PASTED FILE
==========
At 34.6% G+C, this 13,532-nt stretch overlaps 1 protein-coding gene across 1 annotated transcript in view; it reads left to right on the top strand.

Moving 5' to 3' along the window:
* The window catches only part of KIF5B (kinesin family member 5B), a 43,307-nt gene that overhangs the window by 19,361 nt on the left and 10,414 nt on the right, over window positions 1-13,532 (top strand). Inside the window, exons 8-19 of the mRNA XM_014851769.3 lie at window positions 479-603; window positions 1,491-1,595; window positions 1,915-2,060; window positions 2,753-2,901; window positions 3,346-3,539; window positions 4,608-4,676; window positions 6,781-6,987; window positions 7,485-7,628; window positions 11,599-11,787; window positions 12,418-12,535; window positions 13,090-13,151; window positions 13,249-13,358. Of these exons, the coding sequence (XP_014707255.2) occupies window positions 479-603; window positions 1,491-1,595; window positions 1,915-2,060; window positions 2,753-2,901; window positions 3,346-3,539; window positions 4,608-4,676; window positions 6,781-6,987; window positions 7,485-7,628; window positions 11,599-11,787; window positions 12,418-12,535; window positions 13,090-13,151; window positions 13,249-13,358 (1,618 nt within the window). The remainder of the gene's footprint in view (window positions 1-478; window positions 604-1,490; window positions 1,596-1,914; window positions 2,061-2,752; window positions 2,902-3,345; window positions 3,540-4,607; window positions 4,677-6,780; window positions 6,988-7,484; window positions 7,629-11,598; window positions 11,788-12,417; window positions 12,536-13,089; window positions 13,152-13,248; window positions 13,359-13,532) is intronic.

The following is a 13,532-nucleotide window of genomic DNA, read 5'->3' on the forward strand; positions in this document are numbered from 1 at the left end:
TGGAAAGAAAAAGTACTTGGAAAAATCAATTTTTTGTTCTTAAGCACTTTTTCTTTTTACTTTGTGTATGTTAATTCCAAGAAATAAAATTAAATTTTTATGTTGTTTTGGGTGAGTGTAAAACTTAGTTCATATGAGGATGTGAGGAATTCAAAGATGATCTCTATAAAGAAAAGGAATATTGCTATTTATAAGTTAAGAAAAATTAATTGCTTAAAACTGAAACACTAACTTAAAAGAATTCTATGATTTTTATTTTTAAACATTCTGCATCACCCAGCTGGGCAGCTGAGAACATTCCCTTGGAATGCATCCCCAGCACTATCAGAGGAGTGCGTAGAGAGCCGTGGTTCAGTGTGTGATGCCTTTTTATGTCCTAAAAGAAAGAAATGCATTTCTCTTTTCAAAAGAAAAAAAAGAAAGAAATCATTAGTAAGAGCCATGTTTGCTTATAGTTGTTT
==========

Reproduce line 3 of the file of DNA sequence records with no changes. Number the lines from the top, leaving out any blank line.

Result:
* The window catches only part of KIF5B (kinesin family member 5B), a 43,307-nt gene that overhangs the window by 19,361 nt on the left and 10,414 nt on the right, over window positions 1-13,532 (top strand). Inside the window, exons 8-19 of the mRNA XM_014851769.3 lie at window positions 479-603; window positions 1,491-1,595; window positions 1,915-2,060; window positions 2,753-2,901; window positions 3,346-3,539; window positions 4,608-4,676; window positions 6,781-6,987; window positions 7,485-7,628; window positions 11,599-11,787; window positions 12,418-12,535; window positions 13,090-13,151; window positions 13,249-13,358. Of these exons, the coding sequence (XP_014707255.2) occupies window positions 479-603; window positions 1,491-1,595; window positions 1,915-2,060; window positions 2,753-2,901; window positions 3,346-3,539; window positions 4,608-4,676; window positions 6,781-6,987; window positions 7,485-7,628; window positions 11,599-11,787; window positions 12,418-12,535; window positions 13,090-13,151; window positions 13,249-13,358 (1,618 nt within the window). The remainder of the gene's footprint in view (window positions 1-478; window positions 604-1,490; window positions 1,596-1,914; window positions 2,061-2,752; window positions 2,902-3,345; window positions 3,540-4,607; window positions 4,677-6,780; window positions 6,988-7,484; window positions 7,629-11,598; window positions 11,788-12,417; window positions 12,536-13,089; window positions 13,152-13,248; window positions 13,359-13,532) is intronic.